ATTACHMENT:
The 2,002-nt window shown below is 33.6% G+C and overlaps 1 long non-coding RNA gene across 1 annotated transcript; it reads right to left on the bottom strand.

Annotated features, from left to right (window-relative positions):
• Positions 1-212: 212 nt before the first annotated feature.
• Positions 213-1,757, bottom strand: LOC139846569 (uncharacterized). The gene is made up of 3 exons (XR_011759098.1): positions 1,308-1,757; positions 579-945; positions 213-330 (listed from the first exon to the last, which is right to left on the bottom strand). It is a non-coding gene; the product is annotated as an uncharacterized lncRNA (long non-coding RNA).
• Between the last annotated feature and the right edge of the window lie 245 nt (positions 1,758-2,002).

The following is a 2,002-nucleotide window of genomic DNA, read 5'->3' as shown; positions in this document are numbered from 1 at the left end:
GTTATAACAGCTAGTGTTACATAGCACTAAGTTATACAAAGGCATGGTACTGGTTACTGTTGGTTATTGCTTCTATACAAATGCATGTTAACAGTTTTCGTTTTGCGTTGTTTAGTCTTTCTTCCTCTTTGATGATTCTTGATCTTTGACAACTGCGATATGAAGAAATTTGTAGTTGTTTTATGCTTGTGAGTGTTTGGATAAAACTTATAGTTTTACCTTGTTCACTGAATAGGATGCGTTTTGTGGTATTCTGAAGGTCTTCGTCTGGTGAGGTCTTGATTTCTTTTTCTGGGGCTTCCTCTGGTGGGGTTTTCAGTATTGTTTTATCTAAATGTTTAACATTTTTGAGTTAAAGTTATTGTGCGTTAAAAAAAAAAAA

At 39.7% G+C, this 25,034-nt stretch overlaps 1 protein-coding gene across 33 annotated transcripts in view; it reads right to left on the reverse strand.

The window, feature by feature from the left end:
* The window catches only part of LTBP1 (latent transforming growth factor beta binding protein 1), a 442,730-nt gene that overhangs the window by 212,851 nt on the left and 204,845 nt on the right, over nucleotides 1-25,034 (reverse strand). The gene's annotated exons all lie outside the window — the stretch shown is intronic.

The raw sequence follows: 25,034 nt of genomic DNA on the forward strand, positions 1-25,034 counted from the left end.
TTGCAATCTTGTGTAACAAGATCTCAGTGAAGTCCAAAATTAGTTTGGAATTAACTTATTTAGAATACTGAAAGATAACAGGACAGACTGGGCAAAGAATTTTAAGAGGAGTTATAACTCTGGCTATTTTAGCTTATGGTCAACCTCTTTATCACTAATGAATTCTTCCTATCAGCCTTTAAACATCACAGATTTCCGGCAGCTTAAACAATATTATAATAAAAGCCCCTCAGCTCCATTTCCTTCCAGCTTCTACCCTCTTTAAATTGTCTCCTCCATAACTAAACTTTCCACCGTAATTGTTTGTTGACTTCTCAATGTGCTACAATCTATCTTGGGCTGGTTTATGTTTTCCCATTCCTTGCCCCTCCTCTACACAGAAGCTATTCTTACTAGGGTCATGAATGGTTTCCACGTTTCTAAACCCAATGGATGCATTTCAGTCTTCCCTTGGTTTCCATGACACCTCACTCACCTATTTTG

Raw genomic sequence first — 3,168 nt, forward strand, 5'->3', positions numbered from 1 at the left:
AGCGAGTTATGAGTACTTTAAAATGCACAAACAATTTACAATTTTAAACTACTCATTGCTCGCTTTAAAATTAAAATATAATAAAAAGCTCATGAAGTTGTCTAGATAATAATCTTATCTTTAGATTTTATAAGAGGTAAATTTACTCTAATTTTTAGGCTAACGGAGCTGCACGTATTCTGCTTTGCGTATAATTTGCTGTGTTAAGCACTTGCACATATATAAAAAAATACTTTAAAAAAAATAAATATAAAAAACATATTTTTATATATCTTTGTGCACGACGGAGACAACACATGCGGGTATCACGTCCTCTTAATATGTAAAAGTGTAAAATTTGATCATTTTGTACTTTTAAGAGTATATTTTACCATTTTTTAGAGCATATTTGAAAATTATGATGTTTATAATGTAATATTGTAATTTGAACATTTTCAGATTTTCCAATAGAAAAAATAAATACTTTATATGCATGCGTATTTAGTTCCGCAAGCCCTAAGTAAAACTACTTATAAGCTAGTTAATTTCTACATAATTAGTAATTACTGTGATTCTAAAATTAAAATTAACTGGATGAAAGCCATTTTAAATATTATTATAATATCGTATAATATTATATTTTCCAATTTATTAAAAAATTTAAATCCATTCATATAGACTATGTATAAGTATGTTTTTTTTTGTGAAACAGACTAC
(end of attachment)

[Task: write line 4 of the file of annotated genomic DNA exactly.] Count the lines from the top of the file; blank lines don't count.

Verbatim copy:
• Positions 213-1,757, bottom strand: LOC139846569 (uncharacterized). The gene is made up of 3 exons (XR_011759098.1): positions 1,308-1,757; positions 579-945; positions 213-330 (listed from the first exon to the last, which is right to left on the bottom strand). It is a non-coding gene; the product is annotated as an uncharacterized lncRNA (long non-coding RNA).